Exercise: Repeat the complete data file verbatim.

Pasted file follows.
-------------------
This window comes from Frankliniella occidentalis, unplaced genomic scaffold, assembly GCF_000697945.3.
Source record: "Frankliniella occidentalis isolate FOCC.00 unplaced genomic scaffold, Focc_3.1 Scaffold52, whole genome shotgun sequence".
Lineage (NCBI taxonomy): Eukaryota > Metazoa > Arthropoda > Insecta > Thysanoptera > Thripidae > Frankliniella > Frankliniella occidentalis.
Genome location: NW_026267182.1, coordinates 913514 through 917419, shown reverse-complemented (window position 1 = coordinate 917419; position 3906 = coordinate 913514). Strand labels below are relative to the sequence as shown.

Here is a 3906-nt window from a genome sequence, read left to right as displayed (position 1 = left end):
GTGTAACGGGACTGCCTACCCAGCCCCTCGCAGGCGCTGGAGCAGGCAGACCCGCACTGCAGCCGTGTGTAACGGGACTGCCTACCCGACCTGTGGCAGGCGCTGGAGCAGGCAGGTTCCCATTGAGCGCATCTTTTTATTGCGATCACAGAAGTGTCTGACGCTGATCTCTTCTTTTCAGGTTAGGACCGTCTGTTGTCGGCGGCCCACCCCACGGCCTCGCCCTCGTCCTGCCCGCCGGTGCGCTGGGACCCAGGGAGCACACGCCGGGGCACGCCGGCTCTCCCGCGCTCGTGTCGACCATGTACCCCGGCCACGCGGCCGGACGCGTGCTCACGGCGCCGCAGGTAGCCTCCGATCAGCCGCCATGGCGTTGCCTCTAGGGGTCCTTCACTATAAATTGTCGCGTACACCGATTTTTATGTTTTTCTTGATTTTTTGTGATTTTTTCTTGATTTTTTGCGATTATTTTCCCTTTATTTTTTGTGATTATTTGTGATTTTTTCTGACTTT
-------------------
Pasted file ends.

This window comes from Frankliniella occidentalis, unplaced genomic scaffold, assembly GCF_000697945.3.
Source record: "Frankliniella occidentalis isolate FOCC.00 unplaced genomic scaffold, Focc_3.1 Scaffold52, whole genome shotgun sequence".
Lineage (NCBI taxonomy): Eukaryota > Metazoa > Arthropoda > Insecta > Thysanoptera > Thripidae > Frankliniella > Frankliniella occidentalis.
Genome location: NW_026267182.1, coordinates 913514 through 917419, shown reverse-complemented (window position 1 = coordinate 917419; position 3906 = coordinate 913514). Strand labels below are relative to the sequence as shown.

Here is a 3906-nt window from a genome sequence, read left to right as displayed (position 1 = left end):
GTGTAACGGGACTGCCTACCCAGCCCCTCGCAGGCGCTGGAGCAGGCAGACCCGCACTGCAGCCGTGTGTAACGGGACTGCCTACCCGACCTGTGGCAGGCGCTGGAGCAGGCAGGTTCCCATTGAGCGCATCTTTTTATTGCGATCACAGAAGTGTCTGACGCTGATCTCTTCTTTTCAGGTTAGGACCGTCTGTTGTCGGCGGCCCACCCCACGGCCTCGCCCTCGTCCTGCCCGCCGGTGCGCTGGGACCCAGGGAGCACACGCCGGGGCACGCCGGCTCTCCCGCGCTCGTGTCGACCATGTACCCCGGCCACGCGGCCGGACGCGTGCTCACGGCGCCGCAGGTAGCCTCCGATCAGCCGCCATGGCGTTGCCTCTAGGGGTCCTTCACTATAAATTGTCGCGTACACCGATTTTTATGTTTTTCTTGATTTTTTGTGATTTTTTCTTGATTTTTTGCGATTATTTTCCCTTTATTTTTTGTGATTATTTGTGATTTTTTCTGACTTT